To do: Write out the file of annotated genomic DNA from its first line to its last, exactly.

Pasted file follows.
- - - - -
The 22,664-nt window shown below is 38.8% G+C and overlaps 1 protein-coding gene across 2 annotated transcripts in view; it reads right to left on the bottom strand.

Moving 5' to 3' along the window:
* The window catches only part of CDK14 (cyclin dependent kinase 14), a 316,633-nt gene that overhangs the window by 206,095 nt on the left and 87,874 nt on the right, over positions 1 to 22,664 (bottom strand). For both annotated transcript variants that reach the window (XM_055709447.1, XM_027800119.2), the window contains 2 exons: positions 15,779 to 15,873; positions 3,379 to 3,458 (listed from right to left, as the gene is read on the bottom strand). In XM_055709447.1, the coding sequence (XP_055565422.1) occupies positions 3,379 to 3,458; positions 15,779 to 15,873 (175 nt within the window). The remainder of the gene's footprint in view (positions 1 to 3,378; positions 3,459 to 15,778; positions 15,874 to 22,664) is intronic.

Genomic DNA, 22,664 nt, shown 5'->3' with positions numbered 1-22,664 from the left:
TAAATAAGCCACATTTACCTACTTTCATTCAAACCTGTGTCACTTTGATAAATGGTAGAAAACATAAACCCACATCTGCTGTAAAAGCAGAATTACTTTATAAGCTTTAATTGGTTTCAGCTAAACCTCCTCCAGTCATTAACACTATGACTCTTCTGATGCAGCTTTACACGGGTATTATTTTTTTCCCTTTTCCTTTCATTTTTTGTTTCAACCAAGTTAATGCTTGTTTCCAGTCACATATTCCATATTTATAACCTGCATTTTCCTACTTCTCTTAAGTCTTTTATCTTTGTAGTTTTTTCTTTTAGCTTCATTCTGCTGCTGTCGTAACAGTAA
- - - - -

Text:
The 22,664-nt window shown below is 38.8% G+C and overlaps 1 protein-coding gene across 2 annotated transcripts in view; it reads right to left on the bottom strand.

Moving 5' to 3' along the window:
* The window catches only part of CDK14 (cyclin dependent kinase 14), a 316,633-nt gene that overhangs the window by 206,095 nt on the left and 87,874 nt on the right, over positions 1 to 22,664 (bottom strand). For both annotated transcript variants that reach the window (XM_055709447.1, XM_027800119.2), the window contains 2 exons: positions 15,779 to 15,873; positions 3,379 to 3,458 (listed from right to left, as the gene is read on the bottom strand). In XM_055709447.1, the coding sequence (XP_055565422.1) occupies positions 3,379 to 3,458; positions 15,779 to 15,873 (175 nt within the window). The remainder of the gene's footprint in view (positions 1 to 3,378; positions 3,459 to 15,778; positions 15,874 to 22,664) is intronic.

Genomic DNA, 22,664 nt, shown 5'->3' with positions numbered 1-22,664 from the left:
TAAATAAGCCACATTTACCTACTTTCATTCAAACCTGTGTCACTTTGATAAATGGTAGAAAACATAAACCCACATCTGCTGTAAAAGCAGAATTACTTTATAAGCTTTAATTGGTTTCAGCTAAACCTCCTCCAGTCATTAACACTATGACTCTTCTGATGCAGCTTTACACGGGTATTATTTTTTTCCCTTTTCCTTTCATTTTTTGTTTCAACCAAGTTAATGCTTGTTTCCAGTCACATATTCCATATTTATAACCTGCATTTTCCTACTTCTCTTAAGTCTTTTATCTTTGTAGTTTTTTCTTTTAGCTTCATTCTGCTGCTGTCGTAACAGTAA